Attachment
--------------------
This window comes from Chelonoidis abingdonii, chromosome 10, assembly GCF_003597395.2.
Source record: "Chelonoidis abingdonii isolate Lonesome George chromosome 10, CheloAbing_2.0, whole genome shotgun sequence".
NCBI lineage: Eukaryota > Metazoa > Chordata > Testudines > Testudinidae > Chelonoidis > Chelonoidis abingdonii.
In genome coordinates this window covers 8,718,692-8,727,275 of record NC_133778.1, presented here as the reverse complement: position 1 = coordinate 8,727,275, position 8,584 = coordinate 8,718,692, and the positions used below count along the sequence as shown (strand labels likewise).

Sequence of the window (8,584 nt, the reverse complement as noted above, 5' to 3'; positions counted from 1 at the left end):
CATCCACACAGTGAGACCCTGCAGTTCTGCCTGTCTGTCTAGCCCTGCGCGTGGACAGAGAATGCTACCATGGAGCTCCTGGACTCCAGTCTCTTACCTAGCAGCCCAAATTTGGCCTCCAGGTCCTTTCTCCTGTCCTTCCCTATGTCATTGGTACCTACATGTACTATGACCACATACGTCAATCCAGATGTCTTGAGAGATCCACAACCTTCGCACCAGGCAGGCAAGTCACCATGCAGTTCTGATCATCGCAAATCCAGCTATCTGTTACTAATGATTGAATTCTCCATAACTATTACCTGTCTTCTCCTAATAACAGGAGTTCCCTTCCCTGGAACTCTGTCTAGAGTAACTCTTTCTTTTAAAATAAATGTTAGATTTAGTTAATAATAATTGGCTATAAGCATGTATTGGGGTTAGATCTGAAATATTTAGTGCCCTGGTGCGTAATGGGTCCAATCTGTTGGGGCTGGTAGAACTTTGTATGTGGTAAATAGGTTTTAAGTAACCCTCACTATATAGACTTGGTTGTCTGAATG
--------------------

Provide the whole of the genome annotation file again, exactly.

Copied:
This window comes from Chelonoidis abingdonii, chromosome 10, assembly GCF_003597395.2.
Source record: "Chelonoidis abingdonii isolate Lonesome George chromosome 10, CheloAbing_2.0, whole genome shotgun sequence".
NCBI lineage: Eukaryota > Metazoa > Chordata > Testudines > Testudinidae > Chelonoidis > Chelonoidis abingdonii.
In genome coordinates this window covers 8,718,692-8,727,275 of record NC_133778.1, presented here as the reverse complement: position 1 = coordinate 8,727,275, position 8,584 = coordinate 8,718,692, and the positions used below count along the sequence as shown (strand labels likewise).

Sequence of the window (8,584 nt, the reverse complement as noted above, 5' to 3'; positions counted from 1 at the left end):
CATCCACACAGTGAGACCCTGCAGTTCTGCCTGTCTGTCTAGCCCTGCGCGTGGACAGAGAATGCTACCATGGAGCTCCTGGACTCCAGTCTCTTACCTAGCAGCCCAAATTTGGCCTCCAGGTCCTTTCTCCTGTCCTTCCCTATGTCATTGGTACCTACATGTACTATGACCACATACGTCAATCCAGATGTCTTGAGAGATCCACAACCTTCGCACCAGGCAGGCAAGTCACCATGCAGTTCTGATCATCGCAAATCCAGCTATCTGTTACTAATGATTGAATTCTCCATAACTATTACCTGTCTTCTCCTAATAACAGGAGTTCCCTTCCCTGGAACTCTGTCTAGAGTAACTCTTTCTTTTAAAATAAATGTTAGATTTAGTTAATAATAATTGGCTATAAGCATGTATTGGGGTTAGATCTGAAATATTTAGTGCCCTGGTGCGTAATGGGTCCAATCTGTTGGGGCTGGTAGAACTTTGTATGTGGTAAATAGGTTTTAAGTAACCCTCACTATATAGACTTGGTTGTCTGAATG